“On a day-to-day basis, these schools are not run from Washington,” says Ted Shaw, associate director/counsel for the NAACP’s Legal Defense Fund. “And the truth is, both Democrats and Republicans have expressed a lot of rhetorical support for Black colleges. What I really wonder is, what standards this federal government is going to require these states to meet from now on?”
Indeed, those “standards” are the next chapter in a saga stretching several decades. Nineteen states were asked by the federal government in the 1970s and 1980s to craft plans erasing discrimination against their historically Black colleges and Black citizens. The chief components of the plans were to substantially integrate the student body, faculty and staffs of all campuses while strengthening the infrastructure and academic programs at the Black colleges.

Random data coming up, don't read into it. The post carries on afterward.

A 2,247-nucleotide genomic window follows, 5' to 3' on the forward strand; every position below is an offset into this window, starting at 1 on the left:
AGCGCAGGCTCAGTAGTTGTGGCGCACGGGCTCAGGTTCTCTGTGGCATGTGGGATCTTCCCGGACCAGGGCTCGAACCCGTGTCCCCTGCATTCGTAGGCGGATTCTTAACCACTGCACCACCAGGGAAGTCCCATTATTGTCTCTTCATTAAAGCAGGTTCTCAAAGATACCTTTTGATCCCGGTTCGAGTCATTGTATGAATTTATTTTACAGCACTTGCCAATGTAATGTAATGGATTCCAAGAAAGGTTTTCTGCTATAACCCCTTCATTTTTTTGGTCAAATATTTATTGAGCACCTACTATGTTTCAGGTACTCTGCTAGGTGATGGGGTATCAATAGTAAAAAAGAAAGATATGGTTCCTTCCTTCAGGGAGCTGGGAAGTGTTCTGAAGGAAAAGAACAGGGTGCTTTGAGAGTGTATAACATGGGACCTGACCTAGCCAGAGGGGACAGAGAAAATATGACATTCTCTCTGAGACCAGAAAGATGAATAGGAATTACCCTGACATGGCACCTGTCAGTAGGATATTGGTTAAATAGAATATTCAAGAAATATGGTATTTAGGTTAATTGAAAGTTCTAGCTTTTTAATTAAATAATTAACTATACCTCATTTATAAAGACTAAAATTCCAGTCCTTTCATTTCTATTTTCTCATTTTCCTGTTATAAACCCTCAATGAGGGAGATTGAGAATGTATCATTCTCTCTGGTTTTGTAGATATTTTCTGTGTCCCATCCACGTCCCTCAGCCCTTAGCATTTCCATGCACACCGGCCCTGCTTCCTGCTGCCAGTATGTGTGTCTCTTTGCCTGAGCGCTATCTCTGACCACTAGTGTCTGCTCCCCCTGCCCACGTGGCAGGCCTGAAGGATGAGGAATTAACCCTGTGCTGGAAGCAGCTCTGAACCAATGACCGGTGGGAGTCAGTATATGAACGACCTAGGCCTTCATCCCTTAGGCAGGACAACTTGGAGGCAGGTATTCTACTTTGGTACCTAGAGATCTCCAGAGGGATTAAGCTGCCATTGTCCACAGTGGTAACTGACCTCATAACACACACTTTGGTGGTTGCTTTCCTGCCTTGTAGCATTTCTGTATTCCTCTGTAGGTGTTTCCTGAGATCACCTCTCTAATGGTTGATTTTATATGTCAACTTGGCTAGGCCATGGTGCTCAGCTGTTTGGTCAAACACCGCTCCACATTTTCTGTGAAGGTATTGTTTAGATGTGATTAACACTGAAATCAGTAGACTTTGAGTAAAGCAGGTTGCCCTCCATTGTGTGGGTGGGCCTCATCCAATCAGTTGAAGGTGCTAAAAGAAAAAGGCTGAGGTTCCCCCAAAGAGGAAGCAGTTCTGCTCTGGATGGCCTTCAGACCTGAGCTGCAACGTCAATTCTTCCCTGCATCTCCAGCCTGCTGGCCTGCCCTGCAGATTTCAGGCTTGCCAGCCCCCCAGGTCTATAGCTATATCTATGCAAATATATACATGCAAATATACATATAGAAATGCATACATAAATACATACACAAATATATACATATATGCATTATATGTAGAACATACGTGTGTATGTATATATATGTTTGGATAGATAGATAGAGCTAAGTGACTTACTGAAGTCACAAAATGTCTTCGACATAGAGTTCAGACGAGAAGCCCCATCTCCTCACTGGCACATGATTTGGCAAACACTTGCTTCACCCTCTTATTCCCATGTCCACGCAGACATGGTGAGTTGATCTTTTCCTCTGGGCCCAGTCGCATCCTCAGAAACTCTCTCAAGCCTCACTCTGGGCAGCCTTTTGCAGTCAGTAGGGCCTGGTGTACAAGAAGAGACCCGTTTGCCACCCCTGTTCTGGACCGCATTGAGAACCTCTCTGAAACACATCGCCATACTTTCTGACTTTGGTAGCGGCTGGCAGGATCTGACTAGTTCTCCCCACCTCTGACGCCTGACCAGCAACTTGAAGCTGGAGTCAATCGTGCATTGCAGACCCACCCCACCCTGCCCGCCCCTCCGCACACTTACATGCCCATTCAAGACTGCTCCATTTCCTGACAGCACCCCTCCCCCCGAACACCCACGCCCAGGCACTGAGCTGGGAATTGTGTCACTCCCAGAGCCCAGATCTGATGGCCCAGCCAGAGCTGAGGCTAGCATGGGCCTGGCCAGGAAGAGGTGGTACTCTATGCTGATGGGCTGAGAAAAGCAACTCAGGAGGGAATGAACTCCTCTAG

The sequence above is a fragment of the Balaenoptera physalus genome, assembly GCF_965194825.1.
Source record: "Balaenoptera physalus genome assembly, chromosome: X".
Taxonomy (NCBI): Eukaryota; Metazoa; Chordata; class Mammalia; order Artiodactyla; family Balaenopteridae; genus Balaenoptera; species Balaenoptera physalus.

This was part of federal officials’ enforcement of Title VI of the 1964 Civil Rights Act, which bans discrimination in federally subsidized schools. So in those states, the federal Office of Civil Rights within the U.S. Department of Education monitored the progress in meeting these objectives. The Legal Defense Fund originally represented the plaintiffs, but later lost its standing to participate in the case, thus leaving a vacancy in the vital third party watchdog role for this type of litigation.
But by 1993, four of those 19 states — Mississippi, Louisiana, Alabama and Tennessee — were in court over exactly what was to be done to carry out this mandate. And OCR officials determined that seven other states either were not complying with state desegregation plans or not complying with federal standards. Those states were Ohio, Maryland, Florida, Texas, Kentucky, Virginia and Pennsylvania.